Forum for Science, Industry and Business

Sponsored by:     3M 
Search our Site:

 

Old age is getting younger:Today’s 75-year-olds are cognitively fitter and happier than 20 years ago

23.03.2015

A study financially supported by the German Federal Ministry of Education and Research reveals positive trends in human aging. Older adults today show higher levels of cognitive functioning and well-being than older adults of the same age 20 years ago. This has been found in a collaborative study among several research institutions in Berlin, including the Humboldt-Universität zu Berlin, Charité – Universitätsmedizin Berlin, the Max Planck Institute for Human Development (MPIB), and the German Socio-Economic Panel (SOEP). The result will be published in the scientific journal “Psychology and Aging,” and is available as a SOEP advance online paper.

For all of those who are worrying about getting old, here is some good news: Old age is getting younger. On average, today’s 75-year-olds are cognitively much fitter than the 75-year-olds of 20 years ago.

At the same time, the current generation of 75-year-olds also reports higher levels of well-being and greater life satisfaction.“ The gains in cognitive functioning and well-being that we have measured here in Berlin are considerable and of great significance for life quality in old age,” comments Ulman Lindenberger, Director of the Center for Lifespan Psychology at the Max Planck Institute for Human Development.

The researchers relate the gains to sociocultural factors such as education. In their opinion, the increase in well-being is also due to better physical fitness and higher levels of independence in old age.

“However, we expect that these positive historical trends areattenuated at the end of life,” adds Denis Gerstorf, Professor for Developmental Psychology at the Department of Psychology, Humboldt-Universität zu Berlin.

During the final stage of life, the increase in good years of life is likely to give way to a rapid and marked drop in both cognition and well-being. Current studies by Gerstorf and colleagues examining old people’s last years of life support this view.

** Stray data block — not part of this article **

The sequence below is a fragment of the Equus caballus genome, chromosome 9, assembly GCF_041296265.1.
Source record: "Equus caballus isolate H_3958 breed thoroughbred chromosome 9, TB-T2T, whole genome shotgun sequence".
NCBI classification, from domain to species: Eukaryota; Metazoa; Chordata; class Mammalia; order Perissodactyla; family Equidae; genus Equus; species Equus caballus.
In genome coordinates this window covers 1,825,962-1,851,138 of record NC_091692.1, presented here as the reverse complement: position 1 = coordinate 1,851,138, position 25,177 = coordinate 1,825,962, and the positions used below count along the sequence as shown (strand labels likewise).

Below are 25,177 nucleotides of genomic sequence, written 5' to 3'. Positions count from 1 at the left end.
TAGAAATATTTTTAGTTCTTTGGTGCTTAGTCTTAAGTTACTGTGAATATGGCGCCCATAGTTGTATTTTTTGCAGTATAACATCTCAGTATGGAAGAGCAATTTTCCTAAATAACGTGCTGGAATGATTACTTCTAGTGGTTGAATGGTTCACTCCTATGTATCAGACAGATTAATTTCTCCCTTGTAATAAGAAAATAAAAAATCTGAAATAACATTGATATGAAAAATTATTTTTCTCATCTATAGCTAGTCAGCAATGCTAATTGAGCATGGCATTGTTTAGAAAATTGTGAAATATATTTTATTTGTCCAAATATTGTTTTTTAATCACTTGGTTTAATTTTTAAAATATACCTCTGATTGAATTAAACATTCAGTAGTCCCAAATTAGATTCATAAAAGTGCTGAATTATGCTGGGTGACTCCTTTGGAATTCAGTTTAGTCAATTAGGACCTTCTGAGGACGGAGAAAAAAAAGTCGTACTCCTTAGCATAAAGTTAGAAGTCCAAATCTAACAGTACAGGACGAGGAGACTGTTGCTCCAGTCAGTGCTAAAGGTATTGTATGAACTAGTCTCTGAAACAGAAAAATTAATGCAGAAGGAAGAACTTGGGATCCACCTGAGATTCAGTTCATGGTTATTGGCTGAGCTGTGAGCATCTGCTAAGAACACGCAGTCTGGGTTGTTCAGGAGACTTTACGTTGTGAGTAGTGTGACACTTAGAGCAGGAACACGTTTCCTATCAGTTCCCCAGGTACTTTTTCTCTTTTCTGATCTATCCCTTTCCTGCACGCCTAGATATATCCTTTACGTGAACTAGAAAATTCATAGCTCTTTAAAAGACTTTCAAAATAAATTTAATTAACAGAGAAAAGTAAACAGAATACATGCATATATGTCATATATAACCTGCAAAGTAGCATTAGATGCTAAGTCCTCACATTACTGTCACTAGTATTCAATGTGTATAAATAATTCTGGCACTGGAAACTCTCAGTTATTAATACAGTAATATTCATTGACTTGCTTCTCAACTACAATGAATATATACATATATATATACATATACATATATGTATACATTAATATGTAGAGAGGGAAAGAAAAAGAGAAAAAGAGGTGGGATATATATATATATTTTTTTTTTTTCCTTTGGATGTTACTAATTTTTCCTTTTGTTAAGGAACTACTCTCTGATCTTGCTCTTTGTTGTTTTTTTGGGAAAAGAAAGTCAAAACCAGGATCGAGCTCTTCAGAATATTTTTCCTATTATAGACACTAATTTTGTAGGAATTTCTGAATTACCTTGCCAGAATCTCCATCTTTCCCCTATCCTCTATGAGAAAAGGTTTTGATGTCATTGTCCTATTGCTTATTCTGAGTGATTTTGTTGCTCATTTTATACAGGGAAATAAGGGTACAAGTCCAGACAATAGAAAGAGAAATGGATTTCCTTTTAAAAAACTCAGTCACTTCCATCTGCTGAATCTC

The large-scale study in Berlin involves researchers from the Humboldt-Universität zu Berlin, the Max Planck Institute for Human Development, the multi-cohort study “Socio-Economic Panel” (SOEP) at the German Institute for Economic Research (DIW Berlin), and Charité – Universitätsmedizin Berlin. The publication is based on data from the Berlin Aging Studies (BASE and BASE-II) that were compared with SOEP data, which are representative for Germany (see “Method” below).

“The combination of data for a large city, in this case Berlin, with data representative for the whole of Germany (SOEP) is an important feature of BASE und BASE-II,” emphasizes Gert G. Wagner, Executive Board Member of the DIW Berlin and Max Planck Fellow at the MPIB.

The study can be downloaded here:
http://www.diw.de/documents/publikationen/73/diw_01.c.498497.de/diw_sp0738.pdf

Method
The researchers used the data of 708 Berliners aged 60 and over who were tested for cognitive functioning and rated their well-being in the context of the Berlin Aging Study II. They compared these data with those from the Berlin Aging Study, the predecessor study of the early 1990s, and identified 161 “statistical twins,” mostly consisting of one person of the same sex from each of the two studies, who were as similar to each other in age and education as possible. Factors such as medically diagnosed illnesses were considered as well. The average age of these comparison couples was 75 years (the youngest person was 65 years and the oldest was 89 years of age). To check for comparability, the researchers also took into account information from the SOEP study of the DIW Berlin that has collected representative population data in Germany for 30 years.

Berlin Aging Studies
The Berlin Aging Study II (BASE-II) is a continuation of the Berlin Aging Study (BASE) of the 1990s. BASE-II involves psychologists, social scientists, economists, and physicians as well as geneticists. Together they examine which factors contribute to healthy aging. The research institutions involved include Charité – Universitätsmedizin Berlin, the Max Planck Institute for Human Development (MPIB), the German Socio-Economic Panel (SOEP) at the DIW Berlin, as well as the Tübingen Ageing and Tumour Immunology Group at the University of Tübingen. The Berlin Aging Study II is financially supported by the German Federal Ministry of Education and Research.